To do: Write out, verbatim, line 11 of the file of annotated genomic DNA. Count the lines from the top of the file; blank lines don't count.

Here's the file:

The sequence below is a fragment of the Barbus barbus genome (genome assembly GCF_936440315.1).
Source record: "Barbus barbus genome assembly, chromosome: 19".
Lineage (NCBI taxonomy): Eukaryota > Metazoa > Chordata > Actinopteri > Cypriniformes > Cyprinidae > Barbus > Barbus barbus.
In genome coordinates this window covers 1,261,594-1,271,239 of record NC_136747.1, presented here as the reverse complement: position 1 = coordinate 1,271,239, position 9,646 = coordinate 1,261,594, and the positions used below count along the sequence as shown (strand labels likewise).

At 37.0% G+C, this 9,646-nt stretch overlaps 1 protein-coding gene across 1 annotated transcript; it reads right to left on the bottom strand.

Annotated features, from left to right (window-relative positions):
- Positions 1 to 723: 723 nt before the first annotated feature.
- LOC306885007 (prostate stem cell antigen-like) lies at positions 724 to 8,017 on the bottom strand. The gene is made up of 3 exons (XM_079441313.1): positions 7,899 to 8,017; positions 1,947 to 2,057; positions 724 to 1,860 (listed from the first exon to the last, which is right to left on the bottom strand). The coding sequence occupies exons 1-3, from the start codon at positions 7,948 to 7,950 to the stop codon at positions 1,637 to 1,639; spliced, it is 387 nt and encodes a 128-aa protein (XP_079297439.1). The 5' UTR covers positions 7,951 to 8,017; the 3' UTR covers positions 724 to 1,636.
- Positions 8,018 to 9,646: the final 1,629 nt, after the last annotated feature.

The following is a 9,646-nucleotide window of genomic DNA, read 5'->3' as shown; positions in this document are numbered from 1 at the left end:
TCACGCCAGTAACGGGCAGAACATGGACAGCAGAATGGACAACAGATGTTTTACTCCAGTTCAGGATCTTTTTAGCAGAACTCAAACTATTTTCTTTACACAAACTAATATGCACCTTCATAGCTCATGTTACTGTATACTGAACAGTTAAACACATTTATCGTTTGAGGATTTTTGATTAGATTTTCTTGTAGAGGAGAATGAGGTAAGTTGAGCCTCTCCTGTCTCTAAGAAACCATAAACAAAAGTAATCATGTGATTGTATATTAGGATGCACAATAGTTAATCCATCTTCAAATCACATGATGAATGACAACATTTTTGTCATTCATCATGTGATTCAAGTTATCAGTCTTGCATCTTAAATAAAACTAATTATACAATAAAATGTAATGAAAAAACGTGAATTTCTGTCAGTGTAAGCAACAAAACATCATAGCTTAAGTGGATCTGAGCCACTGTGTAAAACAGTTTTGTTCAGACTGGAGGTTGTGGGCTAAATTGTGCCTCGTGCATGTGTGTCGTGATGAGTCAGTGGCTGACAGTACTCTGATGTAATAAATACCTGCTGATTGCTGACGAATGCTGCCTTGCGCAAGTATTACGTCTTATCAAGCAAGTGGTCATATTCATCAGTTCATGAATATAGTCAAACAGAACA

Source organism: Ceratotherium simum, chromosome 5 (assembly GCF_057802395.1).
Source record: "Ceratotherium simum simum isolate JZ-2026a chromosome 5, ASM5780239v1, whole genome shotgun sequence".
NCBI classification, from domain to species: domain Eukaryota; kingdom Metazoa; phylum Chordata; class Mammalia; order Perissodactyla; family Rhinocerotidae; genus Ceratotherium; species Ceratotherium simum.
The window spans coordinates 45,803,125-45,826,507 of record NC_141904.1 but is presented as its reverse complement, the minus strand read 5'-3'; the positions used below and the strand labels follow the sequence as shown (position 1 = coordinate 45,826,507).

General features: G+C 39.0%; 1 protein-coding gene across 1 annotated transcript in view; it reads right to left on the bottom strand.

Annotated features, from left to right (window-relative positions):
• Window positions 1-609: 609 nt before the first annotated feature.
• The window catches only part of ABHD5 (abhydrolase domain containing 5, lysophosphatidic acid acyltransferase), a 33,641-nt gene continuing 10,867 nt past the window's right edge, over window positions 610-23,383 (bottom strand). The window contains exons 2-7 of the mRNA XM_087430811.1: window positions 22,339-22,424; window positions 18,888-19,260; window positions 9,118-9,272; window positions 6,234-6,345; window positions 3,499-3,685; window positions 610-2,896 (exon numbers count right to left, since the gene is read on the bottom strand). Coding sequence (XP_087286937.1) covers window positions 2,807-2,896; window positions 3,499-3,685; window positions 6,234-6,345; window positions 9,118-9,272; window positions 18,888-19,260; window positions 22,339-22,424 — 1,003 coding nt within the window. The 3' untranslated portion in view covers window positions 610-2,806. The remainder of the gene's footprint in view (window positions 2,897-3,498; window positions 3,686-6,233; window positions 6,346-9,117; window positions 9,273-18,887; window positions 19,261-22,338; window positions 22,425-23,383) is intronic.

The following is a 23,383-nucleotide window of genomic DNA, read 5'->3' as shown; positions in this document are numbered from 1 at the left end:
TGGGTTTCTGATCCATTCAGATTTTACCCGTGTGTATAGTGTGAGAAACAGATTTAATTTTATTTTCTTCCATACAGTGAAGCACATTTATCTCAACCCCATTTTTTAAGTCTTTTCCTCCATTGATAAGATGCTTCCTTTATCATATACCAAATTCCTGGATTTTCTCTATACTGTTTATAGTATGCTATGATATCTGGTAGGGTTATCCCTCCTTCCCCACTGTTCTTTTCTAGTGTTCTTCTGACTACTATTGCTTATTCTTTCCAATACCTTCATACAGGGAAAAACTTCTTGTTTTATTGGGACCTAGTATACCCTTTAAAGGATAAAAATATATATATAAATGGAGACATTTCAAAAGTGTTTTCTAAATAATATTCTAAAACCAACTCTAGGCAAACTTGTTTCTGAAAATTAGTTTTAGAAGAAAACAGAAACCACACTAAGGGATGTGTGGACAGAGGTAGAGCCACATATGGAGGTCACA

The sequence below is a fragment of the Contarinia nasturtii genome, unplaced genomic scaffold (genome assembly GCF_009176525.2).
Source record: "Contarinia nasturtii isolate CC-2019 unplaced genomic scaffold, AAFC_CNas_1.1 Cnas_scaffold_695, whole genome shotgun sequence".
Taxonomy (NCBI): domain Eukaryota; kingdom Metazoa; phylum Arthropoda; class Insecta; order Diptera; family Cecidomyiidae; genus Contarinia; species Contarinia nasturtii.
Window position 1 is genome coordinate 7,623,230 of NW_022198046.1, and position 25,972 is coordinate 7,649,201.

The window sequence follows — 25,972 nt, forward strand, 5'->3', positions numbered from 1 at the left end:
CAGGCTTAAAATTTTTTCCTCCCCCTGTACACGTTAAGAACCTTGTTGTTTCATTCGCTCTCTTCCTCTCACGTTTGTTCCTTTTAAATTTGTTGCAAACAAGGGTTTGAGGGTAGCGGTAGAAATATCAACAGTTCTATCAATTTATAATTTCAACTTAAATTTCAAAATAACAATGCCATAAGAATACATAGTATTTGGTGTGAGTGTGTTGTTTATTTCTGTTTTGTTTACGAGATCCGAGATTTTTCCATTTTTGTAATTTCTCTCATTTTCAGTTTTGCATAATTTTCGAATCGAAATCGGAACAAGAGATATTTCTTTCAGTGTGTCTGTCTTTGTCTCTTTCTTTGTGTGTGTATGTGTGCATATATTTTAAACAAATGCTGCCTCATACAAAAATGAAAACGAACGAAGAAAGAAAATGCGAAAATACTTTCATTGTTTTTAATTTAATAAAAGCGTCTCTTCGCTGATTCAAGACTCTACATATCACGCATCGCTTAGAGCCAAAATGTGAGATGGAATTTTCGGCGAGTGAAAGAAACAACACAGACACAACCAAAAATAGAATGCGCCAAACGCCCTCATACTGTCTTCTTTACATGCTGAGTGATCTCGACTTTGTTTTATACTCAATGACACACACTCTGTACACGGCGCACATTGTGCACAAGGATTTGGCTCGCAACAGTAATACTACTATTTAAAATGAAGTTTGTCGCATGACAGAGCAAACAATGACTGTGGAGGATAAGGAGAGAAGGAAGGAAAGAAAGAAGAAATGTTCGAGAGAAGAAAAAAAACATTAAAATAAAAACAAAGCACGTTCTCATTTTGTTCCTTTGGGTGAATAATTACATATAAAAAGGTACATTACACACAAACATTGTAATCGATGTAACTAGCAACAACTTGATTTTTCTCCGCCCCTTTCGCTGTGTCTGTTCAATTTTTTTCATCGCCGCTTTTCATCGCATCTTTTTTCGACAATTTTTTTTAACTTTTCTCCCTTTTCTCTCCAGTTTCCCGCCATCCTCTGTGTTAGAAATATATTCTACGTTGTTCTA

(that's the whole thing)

TCACGCCAGTAACGGGCAGAACATGGACAGCAGAATGGACAACAGATGTTTTACTCCAGTTCAGGATCTTTTTAGCAGAACTCAAACTATTTTCTTTACACAAACTAATATGCACCTTCATAGCTCATGTTACTGTATACTGAACAGTTAAACACATTTATCGTTTGAGGATTTTTGATTAGATTTTCTTGTAGAGGAGAATGAGGTAAGTTGAGCCTCTCCTGTCTCTAAGAAACCATAAACAAAAGTAATCATGTGATTGTATATTAGGATGCACAATAGTTAATCCATCTTCAAATCACATGATGAATGACAACATTTTTGTCATTCATCATGTGATTCAAGTTATCAGTCTTGCATCTTAAATAAAACTAATTATACAATAAAATGTAATGAAAAAACGTGAATTTCTGTCAGTGTAAGCAACAAAACATCATAGCTTAAGTGGATCTGAGCCACTGTGTAAAACAGTTTTGTTCAGACTGGAGGTTGTGGGCTAAATTGTGCCTCGTGCATGTGTGTCGTGATGAGTCAGTGGCTGACAGTACTCTGATGTAATAAATACCTGCTGATTGCTGACGAATGCTGCCTTGCGCAAGTATTACGTCTTATCAAGCAAGTGGTCATATTCATCAGTTCATGAATATAGTCAAACAGAACA